Dementia is associated with low vitamin D (most meta-analyses agree) July 2018

Quality assessment of systematic reviews of vitamin D, cognition and dementia.

BJPsych Open. 2018 Jul;4(4):238-249. doi: 10.1192/bjo.2018.32.
Aghajafari F1, Pond D2, Catzikiris N3, Cameron I4.

  • 1 Assistant Professor, Dept of Family Medicine, Cumming School of Medicine, U. of Calgary Sunridge Family Medicine Teaching Centre, Canada.
  • 2 Professor and Head of Department of Family Medicine, University of Newcastle, Australia.
  • 3 Research Assistant, School of Medicine and Public Health, Faculty of Medicine, The University of Newcastle, Australia.
  • 4 Professor, Northern Clinical School, Rehabilitation Studies Unit, Sydney Medical School, The University of Sydney, Australia.

Items in both categories Cognitive and Meta-analysis are listed here:

Alzheimers-Cognition - Overview has the following summary

BACKGROUND: There is conflicting evidence regarding the association of vitamin D with cognition performance and dementia.

Aims We aimed to summarise the evidence on the association of vitamin D with cognitive performance, dementia and Alzheimer disease through a qualitative assessment of available systematic reviews and meta-analyses.

METHOD: We conducted an overview of the systematic reviews of all study types with or without meta-analyses on vitamin D and either Alzheimer disease, dementia or cognitive performance up to June 2017.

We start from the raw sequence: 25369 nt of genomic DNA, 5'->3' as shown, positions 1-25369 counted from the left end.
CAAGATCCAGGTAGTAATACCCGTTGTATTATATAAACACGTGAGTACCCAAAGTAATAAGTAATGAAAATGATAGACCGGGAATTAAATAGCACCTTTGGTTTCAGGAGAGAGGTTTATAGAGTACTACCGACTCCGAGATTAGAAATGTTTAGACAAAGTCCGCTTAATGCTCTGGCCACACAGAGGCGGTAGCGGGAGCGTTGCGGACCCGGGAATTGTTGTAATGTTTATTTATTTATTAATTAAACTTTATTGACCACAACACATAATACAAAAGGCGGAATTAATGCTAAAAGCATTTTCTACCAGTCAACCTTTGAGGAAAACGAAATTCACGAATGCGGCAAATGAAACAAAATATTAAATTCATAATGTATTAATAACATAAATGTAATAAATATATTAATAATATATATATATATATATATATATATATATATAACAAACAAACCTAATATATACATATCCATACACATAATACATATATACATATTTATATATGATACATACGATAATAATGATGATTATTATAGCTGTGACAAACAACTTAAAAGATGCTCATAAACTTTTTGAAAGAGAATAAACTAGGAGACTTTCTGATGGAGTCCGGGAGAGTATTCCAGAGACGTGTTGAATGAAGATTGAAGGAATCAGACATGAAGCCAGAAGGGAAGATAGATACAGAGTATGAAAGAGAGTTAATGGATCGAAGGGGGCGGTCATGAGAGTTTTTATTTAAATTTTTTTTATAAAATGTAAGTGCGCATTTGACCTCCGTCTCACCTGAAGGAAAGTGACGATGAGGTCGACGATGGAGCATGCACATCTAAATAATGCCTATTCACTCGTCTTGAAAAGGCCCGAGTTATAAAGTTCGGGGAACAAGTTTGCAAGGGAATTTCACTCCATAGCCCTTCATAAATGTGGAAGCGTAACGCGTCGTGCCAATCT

Eleven systematic reviews were identified, nine of which were meta-analyses with substantial heterogeneity, differing statistical methods, variable methodological quality and quality of data abstraction. A Measurement Tool to Assess Systematic Reviews checklist scores ranged from 4 to 10 out of 11, with seven reviews of 'moderate' and four of 'high' methodological quality.
Out of six meta-analyses on the association between low serum concentration of 25-hydroxyvitamin D and risk of dementia, five showed a positive association. Results of meta-analyses on the association between low serum concentration of 25-hydroxyvitamin D and memory function tests showed conflicting results.

This systematic evaluation of available systematic reviews provided a clearer understanding of the potential link between low serum vitamin D concentrations and dementia. This evaluation also showed that the quality of the available evidence is not optimal because of both the low methodological quality of the reviews and low quality of the original studies. Interpretation of these systematic reviews should therefore be made with care.

703 visitors, last modified 13 Jul, 2018,
Printer Friendly PDF this page! Follow this page for updates